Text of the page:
Not many novelists could get away with an introductory passage describing a bridge. As if to show that there are no real rules for writing fiction this book begins in exactly this way. But when your title names just such a structure I don’t suppose you have much alternative. Then again while nominally a novel The Bridge Over the Drina, in spanning the centuries, cannot be anything like conventional and the book is more like a series of short stories, mythical or legendary accounts, or even anecdotes, linked only by the events in them taking place in, on or near the bridge. The legends include children buried amongst the bridge’s stones, the negro (though he was Arabic this is the word used in the town and so in the translation) half of whose body was entombed in the bridge as the result of an accident during its construction, whose ghost still inhabits it and the sight of which means death. Among the stories are those of the man impaled for impeding its construction, the severed heads mounted on its parapet after executions, another man’s ear being nailed to a wooden beam fixed to the central portion. The book is also a history of the bridge’s times and its location in Bosnia, with all that entails. Very few examples of violence are given on the page but we are treated to a description of the grisly mechanics of impalement (that curiously Balkan form of execution.)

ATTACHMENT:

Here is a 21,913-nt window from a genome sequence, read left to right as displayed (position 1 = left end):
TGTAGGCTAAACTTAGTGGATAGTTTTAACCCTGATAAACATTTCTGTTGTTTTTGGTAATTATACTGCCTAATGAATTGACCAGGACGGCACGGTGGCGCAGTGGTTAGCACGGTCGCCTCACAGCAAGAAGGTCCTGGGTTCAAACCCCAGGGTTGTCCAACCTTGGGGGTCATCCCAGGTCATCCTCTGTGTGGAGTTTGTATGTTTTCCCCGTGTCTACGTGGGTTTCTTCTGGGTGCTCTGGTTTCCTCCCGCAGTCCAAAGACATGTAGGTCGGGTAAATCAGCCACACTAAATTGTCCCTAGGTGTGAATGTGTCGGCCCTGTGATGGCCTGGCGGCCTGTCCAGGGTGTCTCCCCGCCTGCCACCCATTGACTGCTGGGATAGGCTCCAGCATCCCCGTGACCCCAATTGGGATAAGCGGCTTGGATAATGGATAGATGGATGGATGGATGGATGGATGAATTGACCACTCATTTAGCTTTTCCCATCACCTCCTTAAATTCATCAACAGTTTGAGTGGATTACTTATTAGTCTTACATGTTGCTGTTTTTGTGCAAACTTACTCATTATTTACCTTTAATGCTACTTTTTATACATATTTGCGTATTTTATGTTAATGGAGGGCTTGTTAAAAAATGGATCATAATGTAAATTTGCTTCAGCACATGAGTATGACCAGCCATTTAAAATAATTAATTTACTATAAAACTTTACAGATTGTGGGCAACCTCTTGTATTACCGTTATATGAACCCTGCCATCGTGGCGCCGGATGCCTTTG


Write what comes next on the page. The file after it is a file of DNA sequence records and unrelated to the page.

The eleven spans of white stone are at Višegrad, erected during the height of Turkish power in the region at the behest of the Vezir Mehmed Pasha, who in his youth had been part of the blood tribute wherein sons of Christians living in the Ottoman Empire were taken away to serve as janissaries in the Sultan’s armies or as his administrators, some of whom rose to great power and wealth. (Vezir, rather than the more common vizier, is the spelling adopted here.) The town is inhabited by a mix of Christians and Turks or Muslims – these two terms tend to be used interchangeably though the latter is spelled Moslem throughout. Later in the story (and the bridge’s life) some Jews make up part of the town’s fabric. At the heart of the bridge is a kapia, made from two terraces dangling out on either side to provide a space twice the bridge’s normal width, which acts as a playground for children and a meeting- and market- place for adults. On the kapia “generation upon generation learnt not to mourn overmuch what the troubled waters had borne away. …. Life was an incomprehensible marvel, since it was incessantly wasted and spent, yet none the less it lasted and endured ‘like the bridge on the Drina’.” The bridge is the “link between East and West, … one of the great and good works of man, which do not know what it means to change and grow old, and which, or so it seemed, do not share the fate of the transient things of this world.”